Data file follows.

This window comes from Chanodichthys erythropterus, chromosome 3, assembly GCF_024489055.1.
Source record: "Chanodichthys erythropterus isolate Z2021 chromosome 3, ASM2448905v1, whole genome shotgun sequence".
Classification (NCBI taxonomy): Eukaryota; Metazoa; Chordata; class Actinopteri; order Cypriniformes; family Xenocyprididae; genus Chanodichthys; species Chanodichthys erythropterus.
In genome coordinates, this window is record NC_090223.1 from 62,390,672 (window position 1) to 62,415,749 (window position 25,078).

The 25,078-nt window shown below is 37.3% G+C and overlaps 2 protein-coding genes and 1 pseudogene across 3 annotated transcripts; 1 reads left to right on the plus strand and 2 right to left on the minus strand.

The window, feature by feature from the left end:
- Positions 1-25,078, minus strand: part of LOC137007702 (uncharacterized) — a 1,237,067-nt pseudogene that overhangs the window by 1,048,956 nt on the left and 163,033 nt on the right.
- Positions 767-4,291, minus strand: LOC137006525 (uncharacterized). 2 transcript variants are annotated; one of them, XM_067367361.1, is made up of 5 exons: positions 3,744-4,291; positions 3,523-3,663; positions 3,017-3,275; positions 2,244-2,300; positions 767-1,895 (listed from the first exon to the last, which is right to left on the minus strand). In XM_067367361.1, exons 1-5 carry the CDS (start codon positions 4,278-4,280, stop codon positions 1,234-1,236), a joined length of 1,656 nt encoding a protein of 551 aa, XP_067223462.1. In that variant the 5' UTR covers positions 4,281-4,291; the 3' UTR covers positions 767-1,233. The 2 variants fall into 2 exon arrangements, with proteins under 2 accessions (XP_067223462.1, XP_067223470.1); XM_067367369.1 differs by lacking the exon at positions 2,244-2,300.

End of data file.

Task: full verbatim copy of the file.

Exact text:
This window comes from Chanodichthys erythropterus, chromosome 3, assembly GCF_024489055.1.
Source record: "Chanodichthys erythropterus isolate Z2021 chromosome 3, ASM2448905v1, whole genome shotgun sequence".
Classification (NCBI taxonomy): Eukaryota; Metazoa; Chordata; class Actinopteri; order Cypriniformes; family Xenocyprididae; genus Chanodichthys; species Chanodichthys erythropterus.
In genome coordinates, this window is record NC_090223.1 from 62,390,672 (window position 1) to 62,415,749 (window position 25,078).

The 25,078-nt window shown below is 37.3% G+C and overlaps 2 protein-coding genes and 1 pseudogene across 3 annotated transcripts; 1 reads left to right on the plus strand and 2 right to left on the minus strand.

The window, feature by feature from the left end:
- Positions 1-25,078, minus strand: part of LOC137007702 (uncharacterized) — a 1,237,067-nt pseudogene that overhangs the window by 1,048,956 nt on the left and 163,033 nt on the right.
- Positions 767-4,291, minus strand: LOC137006525 (uncharacterized). 2 transcript variants are annotated; one of them, XM_067367361.1, is made up of 5 exons: positions 3,744-4,291; positions 3,523-3,663; positions 3,017-3,275; positions 2,244-2,300; positions 767-1,895 (listed from the first exon to the last, which is right to left on the minus strand). In XM_067367361.1, exons 1-5 carry the CDS (start codon positions 4,278-4,280, stop codon positions 1,234-1,236), a joined length of 1,656 nt encoding a protein of 551 aa, XP_067223462.1. In that variant the 5' UTR covers positions 4,281-4,291; the 3' UTR covers positions 767-1,233. The 2 variants fall into 2 exon arrangements, with proteins under 2 accessions (XP_067223462.1, XP_067223470.1); XM_067367369.1 differs by lacking the exon at positions 2,244-2,300.